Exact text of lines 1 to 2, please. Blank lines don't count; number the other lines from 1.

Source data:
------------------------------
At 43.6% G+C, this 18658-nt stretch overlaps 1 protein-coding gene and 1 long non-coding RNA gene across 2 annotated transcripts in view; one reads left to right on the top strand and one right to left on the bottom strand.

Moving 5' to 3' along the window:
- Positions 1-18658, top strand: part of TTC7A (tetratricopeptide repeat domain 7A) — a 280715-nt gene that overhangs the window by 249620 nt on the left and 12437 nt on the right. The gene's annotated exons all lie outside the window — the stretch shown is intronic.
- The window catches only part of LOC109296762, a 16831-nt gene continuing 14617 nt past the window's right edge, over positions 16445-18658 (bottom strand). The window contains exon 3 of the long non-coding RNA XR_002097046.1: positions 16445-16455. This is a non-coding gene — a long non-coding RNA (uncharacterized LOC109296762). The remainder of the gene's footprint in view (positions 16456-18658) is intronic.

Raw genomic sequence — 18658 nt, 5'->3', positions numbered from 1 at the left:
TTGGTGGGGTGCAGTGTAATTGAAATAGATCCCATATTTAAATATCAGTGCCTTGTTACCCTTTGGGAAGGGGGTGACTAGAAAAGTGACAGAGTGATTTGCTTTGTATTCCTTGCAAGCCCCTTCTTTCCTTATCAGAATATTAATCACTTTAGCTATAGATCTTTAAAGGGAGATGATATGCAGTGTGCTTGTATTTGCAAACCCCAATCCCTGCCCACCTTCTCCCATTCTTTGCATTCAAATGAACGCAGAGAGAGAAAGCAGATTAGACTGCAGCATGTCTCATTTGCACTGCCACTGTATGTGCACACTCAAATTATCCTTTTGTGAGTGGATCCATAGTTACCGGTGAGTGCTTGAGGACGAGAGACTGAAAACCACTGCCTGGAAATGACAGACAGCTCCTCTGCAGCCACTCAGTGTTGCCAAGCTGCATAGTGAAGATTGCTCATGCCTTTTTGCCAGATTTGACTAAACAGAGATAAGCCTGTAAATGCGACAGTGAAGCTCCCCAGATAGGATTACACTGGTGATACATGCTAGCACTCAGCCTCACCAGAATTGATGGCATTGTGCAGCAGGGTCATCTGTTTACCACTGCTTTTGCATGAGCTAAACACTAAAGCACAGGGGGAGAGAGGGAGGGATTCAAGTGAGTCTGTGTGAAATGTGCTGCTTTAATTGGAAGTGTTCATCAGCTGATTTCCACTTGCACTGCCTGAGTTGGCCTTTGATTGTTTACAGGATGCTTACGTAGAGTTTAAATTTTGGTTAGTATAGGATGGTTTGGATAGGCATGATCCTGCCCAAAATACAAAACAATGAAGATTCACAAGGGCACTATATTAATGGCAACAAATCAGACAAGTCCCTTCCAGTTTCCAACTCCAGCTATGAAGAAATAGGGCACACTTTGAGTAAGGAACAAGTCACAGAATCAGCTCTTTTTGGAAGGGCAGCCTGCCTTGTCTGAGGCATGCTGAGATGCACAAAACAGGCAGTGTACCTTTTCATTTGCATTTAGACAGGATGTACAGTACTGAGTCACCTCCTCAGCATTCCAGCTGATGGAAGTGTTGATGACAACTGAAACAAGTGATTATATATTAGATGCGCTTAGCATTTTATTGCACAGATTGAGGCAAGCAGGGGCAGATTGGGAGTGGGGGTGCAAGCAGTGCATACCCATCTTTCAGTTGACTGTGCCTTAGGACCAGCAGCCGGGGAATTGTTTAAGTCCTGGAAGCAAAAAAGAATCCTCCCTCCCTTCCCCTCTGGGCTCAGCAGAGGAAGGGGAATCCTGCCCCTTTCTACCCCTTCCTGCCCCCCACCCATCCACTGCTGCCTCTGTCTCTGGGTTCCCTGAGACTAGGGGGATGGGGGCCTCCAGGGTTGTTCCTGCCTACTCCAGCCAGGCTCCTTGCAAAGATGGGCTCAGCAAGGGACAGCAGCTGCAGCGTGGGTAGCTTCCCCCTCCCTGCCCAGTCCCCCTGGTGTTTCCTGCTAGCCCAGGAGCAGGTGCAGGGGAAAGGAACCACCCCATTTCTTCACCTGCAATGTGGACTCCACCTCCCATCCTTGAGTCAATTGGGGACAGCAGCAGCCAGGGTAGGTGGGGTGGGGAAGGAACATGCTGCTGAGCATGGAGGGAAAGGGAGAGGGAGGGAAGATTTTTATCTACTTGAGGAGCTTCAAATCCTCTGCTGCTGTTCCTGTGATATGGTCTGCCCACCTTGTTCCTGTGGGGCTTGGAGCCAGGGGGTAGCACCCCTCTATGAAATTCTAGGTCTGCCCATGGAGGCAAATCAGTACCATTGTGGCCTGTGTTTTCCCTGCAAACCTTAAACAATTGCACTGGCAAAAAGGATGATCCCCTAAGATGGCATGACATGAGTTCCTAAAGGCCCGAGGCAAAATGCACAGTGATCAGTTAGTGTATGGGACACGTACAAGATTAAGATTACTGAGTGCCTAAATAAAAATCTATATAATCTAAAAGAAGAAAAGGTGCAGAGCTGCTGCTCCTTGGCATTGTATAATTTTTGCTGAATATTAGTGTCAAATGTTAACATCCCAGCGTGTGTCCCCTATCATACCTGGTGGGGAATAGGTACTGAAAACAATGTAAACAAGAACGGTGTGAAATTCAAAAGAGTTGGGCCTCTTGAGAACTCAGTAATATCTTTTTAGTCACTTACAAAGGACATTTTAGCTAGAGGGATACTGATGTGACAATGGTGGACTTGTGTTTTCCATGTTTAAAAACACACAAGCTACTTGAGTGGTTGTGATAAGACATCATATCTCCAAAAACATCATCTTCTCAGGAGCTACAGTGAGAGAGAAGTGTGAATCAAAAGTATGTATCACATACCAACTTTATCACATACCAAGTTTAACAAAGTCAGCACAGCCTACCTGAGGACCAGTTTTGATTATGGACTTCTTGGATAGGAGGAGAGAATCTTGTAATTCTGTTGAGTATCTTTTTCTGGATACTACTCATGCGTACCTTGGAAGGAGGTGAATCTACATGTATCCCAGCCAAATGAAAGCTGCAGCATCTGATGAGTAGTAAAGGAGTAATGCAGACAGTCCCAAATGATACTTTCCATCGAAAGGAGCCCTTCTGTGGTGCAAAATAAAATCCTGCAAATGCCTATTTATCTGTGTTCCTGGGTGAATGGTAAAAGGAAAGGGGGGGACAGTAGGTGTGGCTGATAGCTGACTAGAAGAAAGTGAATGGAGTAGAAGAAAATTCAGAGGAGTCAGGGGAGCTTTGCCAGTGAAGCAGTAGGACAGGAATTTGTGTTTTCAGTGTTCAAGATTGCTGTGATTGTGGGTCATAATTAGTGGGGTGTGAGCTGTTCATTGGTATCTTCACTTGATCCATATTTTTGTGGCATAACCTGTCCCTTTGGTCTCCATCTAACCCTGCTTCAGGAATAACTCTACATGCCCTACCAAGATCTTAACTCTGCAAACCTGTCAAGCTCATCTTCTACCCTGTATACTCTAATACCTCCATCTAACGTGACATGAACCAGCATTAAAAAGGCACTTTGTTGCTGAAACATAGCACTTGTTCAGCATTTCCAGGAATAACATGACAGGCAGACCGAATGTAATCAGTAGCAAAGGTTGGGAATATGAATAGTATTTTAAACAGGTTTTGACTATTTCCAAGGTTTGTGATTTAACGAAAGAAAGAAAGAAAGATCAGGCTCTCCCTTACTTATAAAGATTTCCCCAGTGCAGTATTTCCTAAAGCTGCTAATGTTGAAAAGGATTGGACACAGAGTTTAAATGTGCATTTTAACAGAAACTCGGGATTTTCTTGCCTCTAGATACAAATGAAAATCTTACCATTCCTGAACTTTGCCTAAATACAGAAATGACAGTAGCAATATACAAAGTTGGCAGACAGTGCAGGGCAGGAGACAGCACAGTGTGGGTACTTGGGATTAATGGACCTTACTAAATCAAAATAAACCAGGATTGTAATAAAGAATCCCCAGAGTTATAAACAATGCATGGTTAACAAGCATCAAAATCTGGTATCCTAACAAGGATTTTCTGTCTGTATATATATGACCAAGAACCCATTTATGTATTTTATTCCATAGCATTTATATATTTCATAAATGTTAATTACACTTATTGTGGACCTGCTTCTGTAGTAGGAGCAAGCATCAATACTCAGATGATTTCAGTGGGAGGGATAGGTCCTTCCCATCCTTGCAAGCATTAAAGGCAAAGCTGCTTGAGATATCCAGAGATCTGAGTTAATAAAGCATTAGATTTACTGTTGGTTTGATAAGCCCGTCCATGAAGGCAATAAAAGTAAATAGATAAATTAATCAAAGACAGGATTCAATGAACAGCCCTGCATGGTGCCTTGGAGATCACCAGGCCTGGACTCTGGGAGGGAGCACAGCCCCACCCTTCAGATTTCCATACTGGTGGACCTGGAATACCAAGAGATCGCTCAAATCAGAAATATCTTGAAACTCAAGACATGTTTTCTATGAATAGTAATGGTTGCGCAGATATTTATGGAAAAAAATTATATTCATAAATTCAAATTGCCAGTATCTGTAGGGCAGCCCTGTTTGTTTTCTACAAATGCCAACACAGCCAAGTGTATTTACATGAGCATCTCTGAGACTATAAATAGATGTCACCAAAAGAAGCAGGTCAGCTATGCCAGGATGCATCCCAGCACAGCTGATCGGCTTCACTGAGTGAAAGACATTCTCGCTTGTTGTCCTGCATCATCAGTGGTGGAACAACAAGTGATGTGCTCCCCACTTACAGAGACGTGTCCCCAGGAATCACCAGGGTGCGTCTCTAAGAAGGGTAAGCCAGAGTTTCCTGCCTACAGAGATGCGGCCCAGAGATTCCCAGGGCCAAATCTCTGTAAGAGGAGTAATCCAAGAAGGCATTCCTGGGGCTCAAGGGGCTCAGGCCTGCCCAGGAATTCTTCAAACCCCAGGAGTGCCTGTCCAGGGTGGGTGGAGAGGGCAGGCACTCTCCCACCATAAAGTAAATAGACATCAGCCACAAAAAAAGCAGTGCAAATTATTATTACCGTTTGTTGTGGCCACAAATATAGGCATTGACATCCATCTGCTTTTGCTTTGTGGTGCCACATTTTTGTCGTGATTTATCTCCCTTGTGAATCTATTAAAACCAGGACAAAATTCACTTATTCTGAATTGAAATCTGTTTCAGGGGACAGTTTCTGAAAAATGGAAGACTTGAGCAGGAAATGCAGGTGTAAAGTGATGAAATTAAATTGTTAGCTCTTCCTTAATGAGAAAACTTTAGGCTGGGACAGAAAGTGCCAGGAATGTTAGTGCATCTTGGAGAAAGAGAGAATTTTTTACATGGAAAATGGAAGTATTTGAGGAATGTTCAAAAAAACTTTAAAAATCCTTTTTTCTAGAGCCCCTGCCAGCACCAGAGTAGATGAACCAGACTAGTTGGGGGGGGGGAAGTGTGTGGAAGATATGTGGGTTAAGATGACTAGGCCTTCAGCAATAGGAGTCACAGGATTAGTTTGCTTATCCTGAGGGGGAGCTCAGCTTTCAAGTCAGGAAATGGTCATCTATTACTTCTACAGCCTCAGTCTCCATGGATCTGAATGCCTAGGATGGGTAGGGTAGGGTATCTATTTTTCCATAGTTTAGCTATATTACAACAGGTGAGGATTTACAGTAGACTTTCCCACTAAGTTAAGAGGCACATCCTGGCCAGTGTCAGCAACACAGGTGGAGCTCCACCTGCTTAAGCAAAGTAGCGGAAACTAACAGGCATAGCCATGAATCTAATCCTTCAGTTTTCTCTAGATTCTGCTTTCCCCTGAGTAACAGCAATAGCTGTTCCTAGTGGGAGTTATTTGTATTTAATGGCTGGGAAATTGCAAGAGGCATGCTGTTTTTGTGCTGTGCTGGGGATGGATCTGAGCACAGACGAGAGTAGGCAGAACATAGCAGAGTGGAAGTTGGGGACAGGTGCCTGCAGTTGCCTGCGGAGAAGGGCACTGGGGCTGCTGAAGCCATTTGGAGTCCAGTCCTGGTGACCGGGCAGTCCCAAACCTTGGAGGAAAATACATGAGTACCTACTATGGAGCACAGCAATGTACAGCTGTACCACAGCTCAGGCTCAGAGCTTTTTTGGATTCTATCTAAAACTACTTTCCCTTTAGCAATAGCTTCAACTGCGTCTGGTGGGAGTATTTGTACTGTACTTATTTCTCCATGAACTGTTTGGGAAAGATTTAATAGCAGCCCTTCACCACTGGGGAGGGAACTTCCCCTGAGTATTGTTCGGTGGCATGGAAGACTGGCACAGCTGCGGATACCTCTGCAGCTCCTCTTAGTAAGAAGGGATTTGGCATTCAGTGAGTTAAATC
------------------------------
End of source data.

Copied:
At 43.6% G+C, this 18658-nt stretch overlaps 1 protein-coding gene and 1 long non-coding RNA gene across 2 annotated transcripts in view; one reads left to right on the top strand and one right to left on the bottom strand.

Moving 5' to 3' along the window: